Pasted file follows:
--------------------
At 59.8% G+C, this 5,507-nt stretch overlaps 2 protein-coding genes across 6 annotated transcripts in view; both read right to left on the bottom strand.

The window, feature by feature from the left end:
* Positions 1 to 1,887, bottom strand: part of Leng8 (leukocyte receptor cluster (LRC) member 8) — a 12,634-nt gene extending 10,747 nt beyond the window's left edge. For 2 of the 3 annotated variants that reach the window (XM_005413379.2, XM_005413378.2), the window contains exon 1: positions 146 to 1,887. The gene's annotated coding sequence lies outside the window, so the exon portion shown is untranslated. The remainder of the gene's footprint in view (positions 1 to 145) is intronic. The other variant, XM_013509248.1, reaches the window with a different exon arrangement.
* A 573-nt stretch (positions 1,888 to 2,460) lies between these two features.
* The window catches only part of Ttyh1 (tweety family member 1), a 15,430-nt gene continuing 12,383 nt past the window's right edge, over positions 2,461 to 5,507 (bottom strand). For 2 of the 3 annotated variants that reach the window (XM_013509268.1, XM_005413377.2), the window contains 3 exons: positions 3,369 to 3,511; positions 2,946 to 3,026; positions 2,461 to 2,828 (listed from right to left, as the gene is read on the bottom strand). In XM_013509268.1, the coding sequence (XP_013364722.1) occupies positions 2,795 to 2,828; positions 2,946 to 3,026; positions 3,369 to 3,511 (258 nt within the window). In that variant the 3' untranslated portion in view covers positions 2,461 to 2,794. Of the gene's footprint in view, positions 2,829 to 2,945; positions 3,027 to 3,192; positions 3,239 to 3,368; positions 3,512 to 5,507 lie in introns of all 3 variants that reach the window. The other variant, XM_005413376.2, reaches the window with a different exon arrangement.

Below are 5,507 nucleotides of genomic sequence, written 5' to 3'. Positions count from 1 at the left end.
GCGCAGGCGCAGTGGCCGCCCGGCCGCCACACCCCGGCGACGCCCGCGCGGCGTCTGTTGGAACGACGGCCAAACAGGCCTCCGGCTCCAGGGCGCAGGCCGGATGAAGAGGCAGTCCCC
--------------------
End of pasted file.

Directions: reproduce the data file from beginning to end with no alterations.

At 59.8% G+C, this 5,507-nt stretch overlaps 2 protein-coding genes across 6 annotated transcripts in view; both read right to left on the bottom strand.

The window, feature by feature from the left end:
* Positions 1 to 1,887, bottom strand: part of Leng8 (leukocyte receptor cluster (LRC) member 8) — a 12,634-nt gene extending 10,747 nt beyond the window's left edge. For 2 of the 3 annotated variants that reach the window (XM_005413379.2, XM_005413378.2), the window contains exon 1: positions 146 to 1,887. The gene's annotated coding sequence lies outside the window, so the exon portion shown is untranslated. The remainder of the gene's footprint in view (positions 1 to 145) is intronic. The other variant, XM_013509248.1, reaches the window with a different exon arrangement.
* A 573-nt stretch (positions 1,888 to 2,460) lies between these two features.
* The window catches only part of Ttyh1 (tweety family member 1), a 15,430-nt gene continuing 12,383 nt past the window's right edge, over positions 2,461 to 5,507 (bottom strand). For 2 of the 3 annotated variants that reach the window (XM_013509268.1, XM_005413377.2), the window contains 3 exons: positions 3,369 to 3,511; positions 2,946 to 3,026; positions 2,461 to 2,828 (listed from right to left, as the gene is read on the bottom strand). In XM_013509268.1, the coding sequence (XP_013364722.1) occupies positions 2,795 to 2,828; positions 2,946 to 3,026; positions 3,369 to 3,511 (258 nt within the window). In that variant the 3' untranslated portion in view covers positions 2,461 to 2,794. Of the gene's footprint in view, positions 2,829 to 2,945; positions 3,027 to 3,192; positions 3,239 to 3,368; positions 3,512 to 5,507 lie in introns of all 3 variants that reach the window. The other variant, XM_005413376.2, reaches the window with a different exon arrangement.

Below are 5,507 nucleotides of genomic sequence, written 5' to 3'. Positions count from 1 at the left end.
GCGCAGGCGCAGTGGCCGCCCGGCCGCCACACCCCGGCGACGCCCGCGCGGCGTCTGTTGGAACGACGGCCAAACAGGCCTCCGGCTCCAGGGCGCAGGCCGGATGAAGAGGCAGTCCCC